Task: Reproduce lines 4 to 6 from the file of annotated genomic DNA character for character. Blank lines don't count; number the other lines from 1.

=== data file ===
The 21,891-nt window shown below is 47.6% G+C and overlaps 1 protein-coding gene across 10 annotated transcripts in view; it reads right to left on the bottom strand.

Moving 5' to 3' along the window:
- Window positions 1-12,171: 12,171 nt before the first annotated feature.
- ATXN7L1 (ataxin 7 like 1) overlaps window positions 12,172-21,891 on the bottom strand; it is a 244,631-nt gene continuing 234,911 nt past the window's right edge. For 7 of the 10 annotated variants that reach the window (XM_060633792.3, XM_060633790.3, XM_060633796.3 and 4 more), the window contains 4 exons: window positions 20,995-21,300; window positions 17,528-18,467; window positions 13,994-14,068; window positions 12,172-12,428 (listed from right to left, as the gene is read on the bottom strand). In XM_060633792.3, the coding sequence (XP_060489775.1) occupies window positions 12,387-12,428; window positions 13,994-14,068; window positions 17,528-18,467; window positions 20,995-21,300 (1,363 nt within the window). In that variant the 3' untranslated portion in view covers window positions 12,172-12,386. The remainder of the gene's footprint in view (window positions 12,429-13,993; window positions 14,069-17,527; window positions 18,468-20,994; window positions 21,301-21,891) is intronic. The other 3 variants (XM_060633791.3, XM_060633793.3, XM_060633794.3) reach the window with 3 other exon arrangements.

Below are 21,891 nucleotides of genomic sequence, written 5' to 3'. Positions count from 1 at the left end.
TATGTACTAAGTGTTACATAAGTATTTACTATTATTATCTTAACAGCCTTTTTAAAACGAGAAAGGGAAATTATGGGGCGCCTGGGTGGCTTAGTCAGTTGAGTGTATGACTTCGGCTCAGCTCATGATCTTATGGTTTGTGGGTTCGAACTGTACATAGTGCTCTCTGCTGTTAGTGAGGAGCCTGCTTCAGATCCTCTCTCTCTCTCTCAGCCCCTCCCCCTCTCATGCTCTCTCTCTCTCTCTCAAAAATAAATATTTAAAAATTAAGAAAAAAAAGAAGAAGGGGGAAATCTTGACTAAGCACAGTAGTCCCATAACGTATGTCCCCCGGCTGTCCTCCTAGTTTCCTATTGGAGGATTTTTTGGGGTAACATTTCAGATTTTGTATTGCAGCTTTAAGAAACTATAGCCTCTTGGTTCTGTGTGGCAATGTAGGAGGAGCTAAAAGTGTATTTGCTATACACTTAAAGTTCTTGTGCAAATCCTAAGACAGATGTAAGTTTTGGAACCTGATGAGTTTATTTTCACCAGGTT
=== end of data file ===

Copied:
- ATXN7L1 (ataxin 7 like 1) overlaps window positions 12,172-21,891 on the bottom strand; it is a 244,631-nt gene continuing 234,911 nt past the window's right edge. For 7 of the 10 annotated variants that reach the window (XM_060633792.3, XM_060633790.3, XM_060633796.3 and 4 more), the window contains 4 exons: window positions 20,995-21,300; window positions 17,528-18,467; window positions 13,994-14,068; window positions 12,172-12,428 (listed from right to left, as the gene is read on the bottom strand). In XM_060633792.3, the coding sequence (XP_060489775.1) occupies window positions 12,387-12,428; window positions 13,994-14,068; window positions 17,528-18,467; window positions 20,995-21,300 (1,363 nt within the window). In that variant the 3' untranslated portion in view covers window positions 12,172-12,386. The remainder of the gene's footprint in view (window positions 12,429-13,993; window positions 14,069-17,527; window positions 18,468-20,994; window positions 21,301-21,891) is intronic. The other 3 variants (XM_060633791.3, XM_060633793.3, XM_060633794.3) reach the window with 3 other exon arrangements.

Below are 21,891 nucleotides of genomic sequence, written 5' to 3'. Positions count from 1 at the left end.
TATGTACTAAGTGTTACATAAGTATTTACTATTATTATCTTAACAGCCTTTTTAAAACGAGAAAGGGAAATTATGGGGCGCCTGGGTGGCTTAGTCAGTTGAGTGTATGACTTCGGCTCAGCTCATGATCTTATGGTTTGTGGGTTCGAACTGTACATAGTGCTCTCTGCTGTTAGTGAGGAGCCTGCTTCAGATCCTCTCTCTCTCTCTCAGCCCCTCCCCCTCTCATGCTCTCTCTCTCTCTCTCAAAAATAAATATTTAAAAATTAAGAAAAAAAAGAAGAAGGGGGAAATCTTGACTAAGCACAGTAGTCCCATAACGTATGTCCCCCGGCTGTCCTCCTAGTTTCCTATTGGAGGATTTTTTGGGGTAACATTTCAGATTTTGTATTGCAGCTTTAAGAAACTATAGCCTCTTGGTTCTGTGTGGCAATGTAGGAGGAGCTAAAAGTGTATTTGCTATACACTTAAAGTTCTTGTGCAAATCCTAAGACAGATGTAAGTTTTGGAACCTGATGAGTTTATTTTCACCAGGTT